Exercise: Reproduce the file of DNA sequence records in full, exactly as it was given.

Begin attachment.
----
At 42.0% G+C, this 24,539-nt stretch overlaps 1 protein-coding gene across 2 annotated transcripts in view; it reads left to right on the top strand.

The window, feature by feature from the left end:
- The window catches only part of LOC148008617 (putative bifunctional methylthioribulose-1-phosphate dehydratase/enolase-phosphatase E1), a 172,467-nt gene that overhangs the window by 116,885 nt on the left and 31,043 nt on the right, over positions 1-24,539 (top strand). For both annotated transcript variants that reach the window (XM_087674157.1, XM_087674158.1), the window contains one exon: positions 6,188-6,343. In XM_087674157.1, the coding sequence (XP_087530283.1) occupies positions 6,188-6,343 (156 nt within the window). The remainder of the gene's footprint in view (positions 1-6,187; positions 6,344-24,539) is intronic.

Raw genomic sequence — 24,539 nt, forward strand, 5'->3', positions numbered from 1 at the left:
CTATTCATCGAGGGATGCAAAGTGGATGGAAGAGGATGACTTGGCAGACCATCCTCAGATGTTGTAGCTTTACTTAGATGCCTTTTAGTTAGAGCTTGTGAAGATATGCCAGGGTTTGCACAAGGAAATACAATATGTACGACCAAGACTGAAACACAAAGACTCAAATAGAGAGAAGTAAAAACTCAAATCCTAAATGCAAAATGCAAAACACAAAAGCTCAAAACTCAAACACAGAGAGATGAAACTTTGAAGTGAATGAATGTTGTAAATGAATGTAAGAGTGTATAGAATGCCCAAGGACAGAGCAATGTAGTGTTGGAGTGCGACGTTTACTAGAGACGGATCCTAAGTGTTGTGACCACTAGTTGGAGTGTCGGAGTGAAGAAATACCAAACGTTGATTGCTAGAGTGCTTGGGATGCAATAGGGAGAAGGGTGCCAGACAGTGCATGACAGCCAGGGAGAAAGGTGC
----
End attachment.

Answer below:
At 42.0% G+C, this 24,539-nt stretch overlaps 1 protein-coding gene across 2 annotated transcripts in view; it reads left to right on the top strand.

The window, feature by feature from the left end:
- The window catches only part of LOC148008617 (putative bifunctional methylthioribulose-1-phosphate dehydratase/enolase-phosphatase E1), a 172,467-nt gene that overhangs the window by 116,885 nt on the left and 31,043 nt on the right, over positions 1-24,539 (top strand). For both annotated transcript variants that reach the window (XM_087674157.1, XM_087674158.1), the window contains one exon: positions 6,188-6,343. In XM_087674157.1, the coding sequence (XP_087530283.1) occupies positions 6,188-6,343 (156 nt within the window). The remainder of the gene's footprint in view (positions 1-6,187; positions 6,344-24,539) is intronic.

Raw genomic sequence — 24,539 nt, forward strand, 5'->3', positions numbered from 1 at the left:
CTATTCATCGAGGGATGCAAAGTGGATGGAAGAGGATGACTTGGCAGACCATCCTCAGATGTTGTAGCTTTACTTAGATGCCTTTTAGTTAGAGCTTGTGAAGATATGCCAGGGTTTGCACAAGGAAATACAATATGTACGACCAAGACTGAAACACAAAGACTCAAATAGAGAGAAGTAAAAACTCAAATCCTAAATGCAAAATGCAAAACACAAAAGCTCAAAACTCAAACACAGAGAGATGAAACTTTGAAGTGAATGAATGTTGTAAATGAATGTAAGAGTGTATAGAATGCCCAAGGACAGAGCAATGTAGTGTTGGAGTGCGACGTTTACTAGAGACGGATCCTAAGTGTTGTGACCACTAGTTGGAGTGTCGGAGTGAAGAAATACCAAACGTTGATTGCTAGAGTGCTTGGGATGCAATAGGGAGAAGGGTGCCAGACAGTGCATGACAGCCAGGGAGAAAGGTGC